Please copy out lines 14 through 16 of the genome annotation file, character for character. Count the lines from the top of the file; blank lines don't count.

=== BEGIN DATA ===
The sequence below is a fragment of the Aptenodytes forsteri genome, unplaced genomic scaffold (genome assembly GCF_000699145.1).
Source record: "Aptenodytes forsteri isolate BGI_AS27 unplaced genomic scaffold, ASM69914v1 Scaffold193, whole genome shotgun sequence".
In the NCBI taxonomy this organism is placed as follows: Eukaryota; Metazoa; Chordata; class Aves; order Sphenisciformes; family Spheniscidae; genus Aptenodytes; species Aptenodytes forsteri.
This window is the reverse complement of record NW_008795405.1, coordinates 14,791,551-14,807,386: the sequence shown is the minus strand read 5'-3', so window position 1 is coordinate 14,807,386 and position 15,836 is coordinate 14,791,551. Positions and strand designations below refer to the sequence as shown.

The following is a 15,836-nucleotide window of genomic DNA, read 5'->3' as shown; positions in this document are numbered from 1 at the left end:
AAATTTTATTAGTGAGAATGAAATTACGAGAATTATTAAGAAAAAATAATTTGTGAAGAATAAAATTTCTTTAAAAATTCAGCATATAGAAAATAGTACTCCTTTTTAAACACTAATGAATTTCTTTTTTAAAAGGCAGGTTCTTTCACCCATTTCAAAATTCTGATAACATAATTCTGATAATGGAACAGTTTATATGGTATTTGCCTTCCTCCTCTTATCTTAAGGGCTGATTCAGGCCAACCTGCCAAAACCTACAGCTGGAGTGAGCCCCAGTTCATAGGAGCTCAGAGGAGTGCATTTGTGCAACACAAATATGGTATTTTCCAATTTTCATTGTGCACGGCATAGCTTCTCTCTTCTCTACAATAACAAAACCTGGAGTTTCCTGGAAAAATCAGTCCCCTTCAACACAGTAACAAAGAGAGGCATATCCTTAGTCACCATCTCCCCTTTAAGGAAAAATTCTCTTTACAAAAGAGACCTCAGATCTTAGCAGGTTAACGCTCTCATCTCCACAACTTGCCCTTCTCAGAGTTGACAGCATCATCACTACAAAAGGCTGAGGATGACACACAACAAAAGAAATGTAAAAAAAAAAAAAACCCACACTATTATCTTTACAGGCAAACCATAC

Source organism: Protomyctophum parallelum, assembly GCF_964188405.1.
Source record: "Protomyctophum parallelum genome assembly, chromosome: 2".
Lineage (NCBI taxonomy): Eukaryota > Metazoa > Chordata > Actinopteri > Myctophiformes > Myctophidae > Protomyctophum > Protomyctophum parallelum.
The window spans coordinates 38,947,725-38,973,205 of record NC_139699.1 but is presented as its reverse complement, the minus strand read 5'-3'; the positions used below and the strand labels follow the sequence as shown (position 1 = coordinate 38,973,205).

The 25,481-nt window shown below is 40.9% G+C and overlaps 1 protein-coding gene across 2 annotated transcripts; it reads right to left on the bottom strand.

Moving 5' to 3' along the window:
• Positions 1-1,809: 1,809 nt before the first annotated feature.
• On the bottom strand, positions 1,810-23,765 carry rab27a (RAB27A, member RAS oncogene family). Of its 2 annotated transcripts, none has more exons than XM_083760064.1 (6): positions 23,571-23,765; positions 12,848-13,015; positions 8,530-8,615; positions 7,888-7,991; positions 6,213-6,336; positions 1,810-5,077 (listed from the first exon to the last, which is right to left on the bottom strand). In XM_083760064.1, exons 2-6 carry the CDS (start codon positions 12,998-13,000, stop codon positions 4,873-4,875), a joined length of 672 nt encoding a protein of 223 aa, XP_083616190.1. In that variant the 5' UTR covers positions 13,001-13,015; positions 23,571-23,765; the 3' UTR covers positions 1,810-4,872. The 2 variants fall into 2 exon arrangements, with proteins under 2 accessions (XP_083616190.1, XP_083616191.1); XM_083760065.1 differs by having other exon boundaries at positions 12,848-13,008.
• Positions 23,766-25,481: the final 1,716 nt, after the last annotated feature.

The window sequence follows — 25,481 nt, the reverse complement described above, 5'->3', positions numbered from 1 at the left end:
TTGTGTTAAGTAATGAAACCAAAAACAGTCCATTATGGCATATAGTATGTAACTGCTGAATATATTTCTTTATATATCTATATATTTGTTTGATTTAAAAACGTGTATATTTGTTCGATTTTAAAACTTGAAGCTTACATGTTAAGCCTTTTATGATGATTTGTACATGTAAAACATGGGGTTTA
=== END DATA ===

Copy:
• On the bottom strand, positions 1,810-23,765 carry rab27a (RAB27A, member RAS oncogene family). Of its 2 annotated transcripts, none has more exons than XM_083760064.1 (6): positions 23,571-23,765; positions 12,848-13,015; positions 8,530-8,615; positions 7,888-7,991; positions 6,213-6,336; positions 1,810-5,077 (listed from the first exon to the last, which is right to left on the bottom strand). In XM_083760064.1, exons 2-6 carry the CDS (start codon positions 12,998-13,000, stop codon positions 4,873-4,875), a joined length of 672 nt encoding a protein of 223 aa, XP_083616190.1. In that variant the 5' UTR covers positions 13,001-13,015; positions 23,571-23,765; the 3' UTR covers positions 1,810-4,872. The 2 variants fall into 2 exon arrangements, with proteins under 2 accessions (XP_083616190.1, XP_083616191.1); XM_083760065.1 differs by having other exon boundaries at positions 12,848-13,008.
• Positions 23,766-25,481: the final 1,716 nt, after the last annotated feature.

The window sequence follows — 25,481 nt, the reverse complement described above, 5'->3', positions numbered from 1 at the left end: